We have scientific and technical labs for solving our most difficult scientific and technical challenges. We need social labs to solve our most pressing social challenges.
Lab approaches to complex challenges
Social labs are platforms for addressing complex social challenges. They can be seen as a new ‘social technology’ for solving the highly complex problems that we are faced with today.
Although most social labs are based on long-term, continuing efforts, we can use the underlying principles they are based on also in much shorter events and contexts.
I have developed an approach for working with social labs that can be used even in contexts where we have only a few hours available yet the desire is to get different stakeholders to talk with one other in new ways, and come up with cross-cutting solutions for often intractable problems.
See below the pictures of such an approach used at the ‘Learning to Live Together conference‘ that took place September 28th 2018 in Heerhugowaard.
What are social labs?
As said, social labs can be seen as a new ‘social technology’ to address some of our most complex problems.
Challenges are complex because they are fundamentally unpredictable, because there is too little information, and because we are dealing with living systems ~ such as ecosystems, and yes, people! These living systems are dynamic: they change, adapt, and evolve, which makes them inherently unpredictable and only to a limited extent suitable for comprehensive analysis.
Often challenges are also complex because there is perception and emotion in the game: we all see both problem and solution in radically different ways. Think for example about climate change: not only do we not agree on whether the problem actually exists and/or is human-caused, we also can’t agree on how to tackle it and what steps to take.
So this brings with a whole host of new challenges and makes issues much more than just ‘complicated’ ~ something that a group of smart experts can resolve through solid analysis.
This counts for most sustainability-issues as well for most problems in which humans play a central role. That is, we are dealing here with a fundamentally different category of problems. Some therefore call these issues “wicked problems”.
They therefore also require fundamentally different solutions: it is simply not possible to address complex social challenges effectively through expert-analysis and technical or technocratic approaches alone, nor can they be solved ‘top down’.
That is why for addressing complex social challenges, people are increasingly working in ‘social labs.’ In the words of Zaid Hassan, “we have scientific and technical labs for solving our most difficult scientific and technical challenges. We need social labs to solve our most pressing social challenges.“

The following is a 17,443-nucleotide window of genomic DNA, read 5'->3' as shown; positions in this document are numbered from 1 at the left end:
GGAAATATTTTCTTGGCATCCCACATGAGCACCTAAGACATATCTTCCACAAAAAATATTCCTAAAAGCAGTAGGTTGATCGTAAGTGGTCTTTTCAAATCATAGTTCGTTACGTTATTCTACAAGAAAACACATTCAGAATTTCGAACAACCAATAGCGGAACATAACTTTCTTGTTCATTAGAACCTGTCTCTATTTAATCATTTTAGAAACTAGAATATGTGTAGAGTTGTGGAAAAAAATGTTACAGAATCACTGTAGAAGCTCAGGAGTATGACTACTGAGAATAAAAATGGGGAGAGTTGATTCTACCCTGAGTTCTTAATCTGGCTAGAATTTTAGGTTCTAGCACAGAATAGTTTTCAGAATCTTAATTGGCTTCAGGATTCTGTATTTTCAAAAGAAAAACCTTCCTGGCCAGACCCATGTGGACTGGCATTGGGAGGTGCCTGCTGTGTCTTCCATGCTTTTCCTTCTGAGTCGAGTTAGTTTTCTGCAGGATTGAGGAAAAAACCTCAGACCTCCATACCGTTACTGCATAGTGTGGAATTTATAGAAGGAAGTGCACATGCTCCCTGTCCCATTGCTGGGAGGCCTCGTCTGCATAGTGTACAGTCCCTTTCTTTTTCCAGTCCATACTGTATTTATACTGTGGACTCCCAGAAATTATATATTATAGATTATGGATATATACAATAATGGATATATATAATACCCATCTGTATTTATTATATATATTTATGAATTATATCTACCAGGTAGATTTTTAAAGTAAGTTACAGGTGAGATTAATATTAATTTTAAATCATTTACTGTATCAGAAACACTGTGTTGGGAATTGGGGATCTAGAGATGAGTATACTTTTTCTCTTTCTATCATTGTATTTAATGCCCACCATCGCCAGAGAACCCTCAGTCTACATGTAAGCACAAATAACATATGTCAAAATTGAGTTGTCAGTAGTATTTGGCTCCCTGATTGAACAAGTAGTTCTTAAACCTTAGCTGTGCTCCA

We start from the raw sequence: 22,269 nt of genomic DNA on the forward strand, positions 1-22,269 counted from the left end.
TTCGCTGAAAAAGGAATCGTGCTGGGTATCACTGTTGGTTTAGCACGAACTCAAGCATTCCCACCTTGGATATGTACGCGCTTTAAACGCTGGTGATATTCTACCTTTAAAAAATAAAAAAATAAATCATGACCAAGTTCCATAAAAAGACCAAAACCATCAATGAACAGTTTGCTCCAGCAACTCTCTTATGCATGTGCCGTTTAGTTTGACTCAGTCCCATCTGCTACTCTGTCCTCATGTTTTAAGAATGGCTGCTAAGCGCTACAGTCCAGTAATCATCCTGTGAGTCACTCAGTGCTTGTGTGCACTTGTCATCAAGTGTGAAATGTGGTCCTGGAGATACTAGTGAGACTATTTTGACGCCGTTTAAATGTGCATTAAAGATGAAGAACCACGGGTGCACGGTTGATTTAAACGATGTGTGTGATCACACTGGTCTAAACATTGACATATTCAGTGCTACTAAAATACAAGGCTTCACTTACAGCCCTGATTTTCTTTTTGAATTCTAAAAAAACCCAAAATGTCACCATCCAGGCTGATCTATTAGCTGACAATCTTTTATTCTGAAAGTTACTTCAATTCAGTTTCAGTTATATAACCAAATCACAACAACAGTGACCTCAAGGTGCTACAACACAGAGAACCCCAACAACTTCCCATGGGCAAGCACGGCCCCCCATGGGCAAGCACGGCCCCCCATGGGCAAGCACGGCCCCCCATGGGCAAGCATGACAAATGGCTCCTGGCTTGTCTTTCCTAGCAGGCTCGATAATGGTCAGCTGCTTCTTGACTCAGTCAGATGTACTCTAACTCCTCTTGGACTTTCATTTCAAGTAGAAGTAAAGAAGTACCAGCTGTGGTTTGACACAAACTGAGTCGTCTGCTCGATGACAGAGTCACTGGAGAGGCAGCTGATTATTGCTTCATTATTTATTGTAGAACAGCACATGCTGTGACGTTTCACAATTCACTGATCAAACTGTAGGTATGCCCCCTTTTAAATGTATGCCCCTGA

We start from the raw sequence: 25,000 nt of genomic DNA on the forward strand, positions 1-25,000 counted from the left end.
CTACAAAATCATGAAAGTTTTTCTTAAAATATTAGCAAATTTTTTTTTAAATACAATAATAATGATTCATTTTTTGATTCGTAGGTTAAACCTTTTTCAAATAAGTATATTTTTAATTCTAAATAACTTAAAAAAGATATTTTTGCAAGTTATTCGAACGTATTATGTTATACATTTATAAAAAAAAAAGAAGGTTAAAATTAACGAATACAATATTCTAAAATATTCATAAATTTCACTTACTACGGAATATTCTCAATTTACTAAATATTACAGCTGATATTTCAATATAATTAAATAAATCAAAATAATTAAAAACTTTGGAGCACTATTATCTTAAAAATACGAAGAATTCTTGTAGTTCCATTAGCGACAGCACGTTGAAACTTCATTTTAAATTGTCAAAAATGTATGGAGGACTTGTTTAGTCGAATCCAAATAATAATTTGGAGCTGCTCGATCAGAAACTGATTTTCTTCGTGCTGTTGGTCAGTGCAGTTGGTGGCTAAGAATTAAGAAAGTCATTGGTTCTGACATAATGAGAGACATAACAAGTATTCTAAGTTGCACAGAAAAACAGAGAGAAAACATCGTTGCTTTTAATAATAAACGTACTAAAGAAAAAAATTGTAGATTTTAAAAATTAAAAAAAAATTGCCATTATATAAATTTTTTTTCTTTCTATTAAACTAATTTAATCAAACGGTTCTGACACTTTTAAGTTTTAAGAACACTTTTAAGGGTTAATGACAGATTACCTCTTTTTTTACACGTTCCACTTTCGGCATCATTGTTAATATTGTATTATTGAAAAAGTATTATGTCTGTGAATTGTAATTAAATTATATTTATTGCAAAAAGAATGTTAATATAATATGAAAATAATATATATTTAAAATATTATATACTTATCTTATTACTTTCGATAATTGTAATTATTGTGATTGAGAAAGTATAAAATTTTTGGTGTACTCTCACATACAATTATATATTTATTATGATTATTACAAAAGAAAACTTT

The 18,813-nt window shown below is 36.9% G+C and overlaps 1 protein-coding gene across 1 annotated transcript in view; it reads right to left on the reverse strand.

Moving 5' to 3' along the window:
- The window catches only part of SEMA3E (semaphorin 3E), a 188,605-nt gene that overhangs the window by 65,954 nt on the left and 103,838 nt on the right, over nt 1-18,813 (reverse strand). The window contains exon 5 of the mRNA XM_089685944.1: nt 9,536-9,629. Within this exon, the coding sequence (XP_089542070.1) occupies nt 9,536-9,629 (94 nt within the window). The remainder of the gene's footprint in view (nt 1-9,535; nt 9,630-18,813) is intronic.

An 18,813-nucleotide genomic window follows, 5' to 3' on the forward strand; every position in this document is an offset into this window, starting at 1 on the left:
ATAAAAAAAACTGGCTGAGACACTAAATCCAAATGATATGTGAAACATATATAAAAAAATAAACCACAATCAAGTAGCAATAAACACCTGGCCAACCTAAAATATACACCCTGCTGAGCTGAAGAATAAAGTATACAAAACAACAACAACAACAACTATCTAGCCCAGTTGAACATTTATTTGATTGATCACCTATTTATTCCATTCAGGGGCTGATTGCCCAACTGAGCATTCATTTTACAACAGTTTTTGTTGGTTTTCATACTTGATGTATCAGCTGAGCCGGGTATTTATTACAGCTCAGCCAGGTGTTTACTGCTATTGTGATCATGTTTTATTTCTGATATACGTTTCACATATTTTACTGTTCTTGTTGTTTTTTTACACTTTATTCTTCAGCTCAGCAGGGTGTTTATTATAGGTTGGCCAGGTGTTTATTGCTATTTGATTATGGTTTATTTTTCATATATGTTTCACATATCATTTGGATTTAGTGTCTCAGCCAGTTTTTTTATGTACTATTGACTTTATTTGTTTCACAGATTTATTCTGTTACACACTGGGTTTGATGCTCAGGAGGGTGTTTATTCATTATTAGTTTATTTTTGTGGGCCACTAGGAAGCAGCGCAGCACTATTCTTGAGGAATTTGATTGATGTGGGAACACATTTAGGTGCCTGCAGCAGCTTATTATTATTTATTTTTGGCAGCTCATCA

Social labs have three central characteristics:
1. They are social. Instead of being based on experts ~ who are usually very good at analyzing and solving ‘complicated’ problems ~ social labs are organized in such a way that a very diverse field of stakeholders is involved. In this way, social labs attempt to represent the complexity of social reality in the most full and rich way. Only by working with all those different perspectives, ideas, and viewpoints can we come up with truly effective and innovative approaches.
2. They are experimental. Because these challenges are fundamentally unpredictable, we need to work from an open approach that assumes ‘we do not know’. This demands a change of mindset: a different approach to leadership, knowledge, and analysis. It demands of us to let go of the ‘planning and control’ paradigm, and develop approaches based on experiment, self-organization, and emergence. Although exciting, it can also be challenging to start dealing with our issues in this way!
3. They are systemic. Instead of focussing on isolated issues and sectoral approaches, social labs attempt to address challenges with an eye on the larger system they are part of. That is, social labs acknowledge that complex issues are often interconnected with many other issues, and embedded in larger systems. They therefore invite a larger, systemic perspective that aims for unearthing the deeper causes rather than focussing on simplistic solutions or addressing superficial ‘symptoms’.